Amelia Island Concours d'Elegance

This year was the 23rd edition of the Amelia Island Concours d'Elegance, an event that began in 1996. The event is held in and around the Ritz-Carlton on Amelia Island, Florida, and traditionally features a famous racing driver as its honoree, beginning with Sir Stirling Moss. This year it was the Brazilian racing legend, Emerson Fittipaldi, who is a two time Indy 500 winner and winner of two world championships in Formula 1. In celebration, several of the cars that he piloted during his career were on display, including the two Indy 500-winning cars, and his McLaren and Lotus Formula 1 championship cars.

Just like the more recent years, the concours had an uninvited quest which wreaked havoc with the plans. Mother Nature threatened rain for Sunday, prompting organizers to re-schedule the event for Saturday. Nevertheless, the organizers once again proved their world class event status.

Over 300 historically significant vehicles were on display, carefully arranged into 35 categories. This year's special categories including Hunting cars, Grand Touring Prototype, pre-War MG, Electric Horseless Carriages, Jaguar E-Type, Auburn automobiles, N.A.R.T., and Martini Racing. The Amelia Concours celebrated another facet of revolutionary thinking that swept through custom car culture and design in the 1950s, with the Cars of Ed 'Big Daddy' Roth. Roth's customs were counter culture icons in the fifties and sixties and Amelia assembled an all-star team of his wildest creations, creating a rolling memorial to a man who was part of an American cultural movement with aftershocks that still echo. 'Ed Roth's work went well beyond hot rods,' said Bill Warner, founder and Chairman of the Amelia Island Concours d'Elegance. 'His use of fiberglass and his innate marketing genius helped propel the custom car movement to center stage in American culture. Subtlety wasn't part of anything Ed Roth touched, created or thought.'

Though decades separated Big Daddy Roth and E.L. Cord, their approach to automotive design struck a similar vein. E.L. Cord stated, 'there will always be a market for the product that is distinctive . . . that appeals to the man who wants something that isn't exactly like the products owned by all this neighbors.' Along with Auburn's fabled boattail speedster, the 2018 show field housed a significant collection of rare Auburn classics including Auburn Cabin Speedster (replica) and the Auburn Salon Collection owned by Mr. Parfet of Hickory Corners.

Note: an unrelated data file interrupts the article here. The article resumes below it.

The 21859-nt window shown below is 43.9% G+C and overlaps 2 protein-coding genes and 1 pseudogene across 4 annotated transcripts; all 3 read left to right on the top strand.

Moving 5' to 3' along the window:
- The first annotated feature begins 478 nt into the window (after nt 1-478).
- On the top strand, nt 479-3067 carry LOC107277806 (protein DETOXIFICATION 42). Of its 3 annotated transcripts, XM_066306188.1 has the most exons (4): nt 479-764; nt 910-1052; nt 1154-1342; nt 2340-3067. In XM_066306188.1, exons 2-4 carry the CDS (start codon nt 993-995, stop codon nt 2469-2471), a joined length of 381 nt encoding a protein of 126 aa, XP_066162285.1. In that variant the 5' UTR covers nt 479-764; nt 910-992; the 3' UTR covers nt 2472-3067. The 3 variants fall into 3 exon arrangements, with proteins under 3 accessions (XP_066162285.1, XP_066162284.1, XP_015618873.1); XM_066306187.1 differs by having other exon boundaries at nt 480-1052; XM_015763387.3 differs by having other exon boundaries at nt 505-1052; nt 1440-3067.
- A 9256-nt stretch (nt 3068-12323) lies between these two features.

Enzo Ferrari is famously quoted as saying that he thought the Jaguar E-type was the most beautiful car ever made. Nearly a dozen examples from the 1960s and 1970s were at Amelia including a lightweight example sold new to the Briggs Cunningham race team. It raced at LeMans and is one of the most significant original E-Type Lightweights.

There were two classes for Ferrari vehicles, including the Ferrari Daytona and Ferrari production. There was also a special North American Racing Team (NART) class which including 10 Ferraris and a one-of-a-kind 1968 Corvette L88. It was from this class that the Concours Judges would select their Best of Show 'Concours de Sport.' That honor was bestowed upon the Ferrari 250/275P owned by the JSL Motorsports Collection. Along with its undeniable visual appeal, the car won the overall at the 1963 ADAC Nurburgring 1,000Kms with John Surtees and Willy Mairesse and the 1964 Sebring 12 Hours with Mike Parkes and Umberto Maglioli driving. It finished second at the 1963 Sebring event and won the first race at Mont Tremblant as a NART entry with Pedro Rodriguez driving. The car was campaigned as a NART entry in 1964 and 1965.

Another incredible race car class included the IMSA GTP Prototypes (Grand Touring Prototype) of 1981 to 1993. These revolutionary racers made IMSA's endurance races of the 1980s and nineties one of the most popular and best supported racing series in North American motorsport history. Complementing the 13 cars on display was the 'Drivers of the IMSA Prototype' seminar hosted by Bob Varsha. It included noted IMSA GT Championship drivers like Hurley Haywood, David Hobbs, Davy Jones, Tommy Kendall, Brian Redman and Chip Robinson.

Sitting alongside the GTP Prototypes on the show field were the Martini Racing cars. Eleven cars were in this group including seven examples from the John and Suzanne Campion collection. The cars wearing the red and double-blue stripes of the Martini International Racing Team has earned many iconic victories including the 24 Hours of LeMans, Monte Carlo rally, World Rally Championship, and the World Sports Car and Endurance Championship.

When new, the Duesenberg Model J was advertised as 'The World's Finest Motor Car,' which certainly held true for this year's Amelia Concours. The Concours Judges selected the Duesenberg owned by Harry Yeaggy as their Best of Show 'Concours d'Elegance.' The car has Murphy roadster-style coachwork that was restyled in period by Bohman & Schwartz of Pasadena, California. Styling changes included a lengthened hood, slotted fenders and more modern bumpers. One of the early owners of the car was Edward Beale McLean, who owned the Hope Diamond and whose family owned The Washington Post.

Since the shows inception in 1996, the Amelia Island Concours has donated over $3.2 million to Community Hospice of Northeast Florida, Inc. and other charities on Florida's First Coast.

The 24th annual Amelia Island Concours d'Elegance will be held March 8-10, 2019.

By Dan Vaughan